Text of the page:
Substance Requirements

On 1 January 2019, the Income Tax (Substance Requirements) (Implementation) Regulations, 2018 and the Income Tax (Substance Requirements) (Implementation) (Amendment) Regulations, 2018 (the "Regulations") came into force. The Regulations introduce new economic substance requirements for companies tax resident in Guernsey which undertake specified activities.

Effectively, Guernsey tax resident companies caught by the Regulations will be required to demonstrate the substance of their presence and operation in Guernsey (e.g. the presence of employees). The reason being that the specified activities have been identified as geographically mobile and historically the focus of tax planning in which profits are shifted into low tax jurisdictions.

The introduction of the Regulations are the result of the screening of non-EU jurisdictions by the EU Code of Conduct Group and their expressed need for a "legal substance requirement for entities doing business in or through" a jurisdiction. Guernsey, Jersey, the Isle of Man, Cayman and the BVI have now all introduced new legislation to address this need.

A Guernsey tax resident company will be caught where it carries out a specified activity, including; Banking; Insurance; Shipping; Fund Management (but not companies that are Collective Investment Vehicles); Financing & Leasing; Headquarters; Distribution and service centres; Holding Company (a pure equity holding company); and Intellectual Property (for which there are specific requirements in high-risk scenarios).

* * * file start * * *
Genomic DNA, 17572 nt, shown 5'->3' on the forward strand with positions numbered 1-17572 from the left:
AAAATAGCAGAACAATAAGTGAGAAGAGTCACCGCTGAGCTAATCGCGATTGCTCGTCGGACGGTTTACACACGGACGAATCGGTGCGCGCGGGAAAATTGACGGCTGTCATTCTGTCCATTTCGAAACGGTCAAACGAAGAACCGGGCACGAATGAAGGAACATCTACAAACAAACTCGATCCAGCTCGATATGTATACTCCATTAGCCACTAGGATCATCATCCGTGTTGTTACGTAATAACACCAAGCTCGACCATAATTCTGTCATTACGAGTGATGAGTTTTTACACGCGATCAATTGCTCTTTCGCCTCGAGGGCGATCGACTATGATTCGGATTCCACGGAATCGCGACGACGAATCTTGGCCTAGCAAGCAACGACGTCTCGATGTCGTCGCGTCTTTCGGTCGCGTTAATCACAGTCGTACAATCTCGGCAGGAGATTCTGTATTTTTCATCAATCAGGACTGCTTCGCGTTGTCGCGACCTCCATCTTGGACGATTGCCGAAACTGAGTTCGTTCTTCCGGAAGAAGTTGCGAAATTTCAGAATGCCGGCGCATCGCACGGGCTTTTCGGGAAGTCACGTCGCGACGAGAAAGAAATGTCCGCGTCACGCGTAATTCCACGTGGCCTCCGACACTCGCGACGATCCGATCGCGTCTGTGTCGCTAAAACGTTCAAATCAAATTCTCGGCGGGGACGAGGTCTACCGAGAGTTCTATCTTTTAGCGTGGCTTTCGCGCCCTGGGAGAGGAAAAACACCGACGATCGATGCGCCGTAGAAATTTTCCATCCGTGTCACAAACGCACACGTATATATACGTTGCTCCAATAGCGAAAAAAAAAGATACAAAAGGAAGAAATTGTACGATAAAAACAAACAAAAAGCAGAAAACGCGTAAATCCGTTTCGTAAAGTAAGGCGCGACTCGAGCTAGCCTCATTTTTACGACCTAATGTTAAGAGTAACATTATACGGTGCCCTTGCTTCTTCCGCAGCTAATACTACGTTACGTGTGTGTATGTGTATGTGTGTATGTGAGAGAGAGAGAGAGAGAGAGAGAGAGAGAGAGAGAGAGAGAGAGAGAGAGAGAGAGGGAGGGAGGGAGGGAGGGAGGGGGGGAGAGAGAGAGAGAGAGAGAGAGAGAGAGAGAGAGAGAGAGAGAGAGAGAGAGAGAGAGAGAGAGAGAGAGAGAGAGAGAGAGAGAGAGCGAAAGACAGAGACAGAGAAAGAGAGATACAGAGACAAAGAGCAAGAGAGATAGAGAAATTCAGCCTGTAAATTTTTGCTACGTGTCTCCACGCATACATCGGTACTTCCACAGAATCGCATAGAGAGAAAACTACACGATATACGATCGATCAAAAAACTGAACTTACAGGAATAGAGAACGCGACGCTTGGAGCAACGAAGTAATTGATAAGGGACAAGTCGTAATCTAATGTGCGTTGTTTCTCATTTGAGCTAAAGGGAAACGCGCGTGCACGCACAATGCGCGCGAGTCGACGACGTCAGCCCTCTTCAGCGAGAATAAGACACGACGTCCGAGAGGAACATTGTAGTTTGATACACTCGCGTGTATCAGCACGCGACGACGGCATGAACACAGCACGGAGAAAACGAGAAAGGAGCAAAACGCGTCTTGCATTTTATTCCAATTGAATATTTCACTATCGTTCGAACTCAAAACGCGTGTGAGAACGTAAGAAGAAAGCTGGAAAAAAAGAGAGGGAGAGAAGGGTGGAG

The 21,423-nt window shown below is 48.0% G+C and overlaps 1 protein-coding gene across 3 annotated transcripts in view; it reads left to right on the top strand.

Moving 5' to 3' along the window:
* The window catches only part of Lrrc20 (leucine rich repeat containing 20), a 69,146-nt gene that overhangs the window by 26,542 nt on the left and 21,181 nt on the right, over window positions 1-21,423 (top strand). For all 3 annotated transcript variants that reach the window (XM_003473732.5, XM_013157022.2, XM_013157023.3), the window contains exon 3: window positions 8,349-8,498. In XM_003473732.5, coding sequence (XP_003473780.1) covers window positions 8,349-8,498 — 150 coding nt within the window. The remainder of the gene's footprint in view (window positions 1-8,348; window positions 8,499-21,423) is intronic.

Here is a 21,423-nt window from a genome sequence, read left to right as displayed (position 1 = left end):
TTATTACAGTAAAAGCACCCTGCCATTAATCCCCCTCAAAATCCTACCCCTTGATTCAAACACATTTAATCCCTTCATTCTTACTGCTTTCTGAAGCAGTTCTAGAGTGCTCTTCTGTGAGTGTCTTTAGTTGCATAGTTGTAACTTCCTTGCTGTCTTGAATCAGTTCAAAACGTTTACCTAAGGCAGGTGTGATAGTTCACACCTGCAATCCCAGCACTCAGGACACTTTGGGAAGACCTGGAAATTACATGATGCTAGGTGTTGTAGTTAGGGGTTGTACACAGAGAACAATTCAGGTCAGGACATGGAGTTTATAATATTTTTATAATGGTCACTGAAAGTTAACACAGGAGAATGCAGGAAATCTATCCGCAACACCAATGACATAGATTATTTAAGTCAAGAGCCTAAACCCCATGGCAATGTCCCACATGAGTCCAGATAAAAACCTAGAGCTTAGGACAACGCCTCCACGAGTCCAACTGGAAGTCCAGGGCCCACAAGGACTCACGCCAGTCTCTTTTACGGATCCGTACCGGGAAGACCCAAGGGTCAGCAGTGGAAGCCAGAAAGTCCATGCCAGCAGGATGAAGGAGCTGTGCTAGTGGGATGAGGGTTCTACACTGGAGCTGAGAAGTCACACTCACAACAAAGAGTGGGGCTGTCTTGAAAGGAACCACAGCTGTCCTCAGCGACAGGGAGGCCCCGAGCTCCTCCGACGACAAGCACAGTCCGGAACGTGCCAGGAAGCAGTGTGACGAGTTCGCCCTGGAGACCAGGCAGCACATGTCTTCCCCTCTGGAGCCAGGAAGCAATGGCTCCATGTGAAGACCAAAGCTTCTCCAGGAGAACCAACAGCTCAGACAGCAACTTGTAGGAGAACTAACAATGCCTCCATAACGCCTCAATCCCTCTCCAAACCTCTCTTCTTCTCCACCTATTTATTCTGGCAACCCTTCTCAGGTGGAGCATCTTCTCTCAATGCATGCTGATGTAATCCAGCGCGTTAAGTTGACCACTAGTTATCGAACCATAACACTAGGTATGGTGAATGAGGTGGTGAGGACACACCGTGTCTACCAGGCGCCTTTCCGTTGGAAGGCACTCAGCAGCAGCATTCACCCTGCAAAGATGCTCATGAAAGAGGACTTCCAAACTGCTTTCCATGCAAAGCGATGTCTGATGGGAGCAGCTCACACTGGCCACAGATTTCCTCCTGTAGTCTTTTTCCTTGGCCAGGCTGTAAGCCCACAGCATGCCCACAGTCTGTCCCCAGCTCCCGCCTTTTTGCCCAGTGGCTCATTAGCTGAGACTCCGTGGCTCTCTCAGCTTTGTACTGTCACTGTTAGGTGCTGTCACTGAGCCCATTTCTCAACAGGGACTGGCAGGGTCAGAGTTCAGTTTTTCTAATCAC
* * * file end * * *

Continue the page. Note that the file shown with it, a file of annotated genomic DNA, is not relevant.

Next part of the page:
The Regulations  do not necessarily apply to trusts per se, but could catch a corporate trustee of a trust structure or a special purpose vehicle used by a trust to hold trust assets in certain circumstances. Fulfilling substance requirements, can be demonstrated by showing that the company is being directed and managed in Guernsey; that it has an adequate level of employees, expenditure and physical presence; and that its Core Income Generating Activities were taking place in Guernsey. Failure to comply with the Regulations could lead to severe sanctions being imposed on the company, including substantial penalties and the potential for strike off.

The Regulations and further guidance on their effect can be found here.

Detailed guidance is awaited on how the new regime will be applied  in practice.

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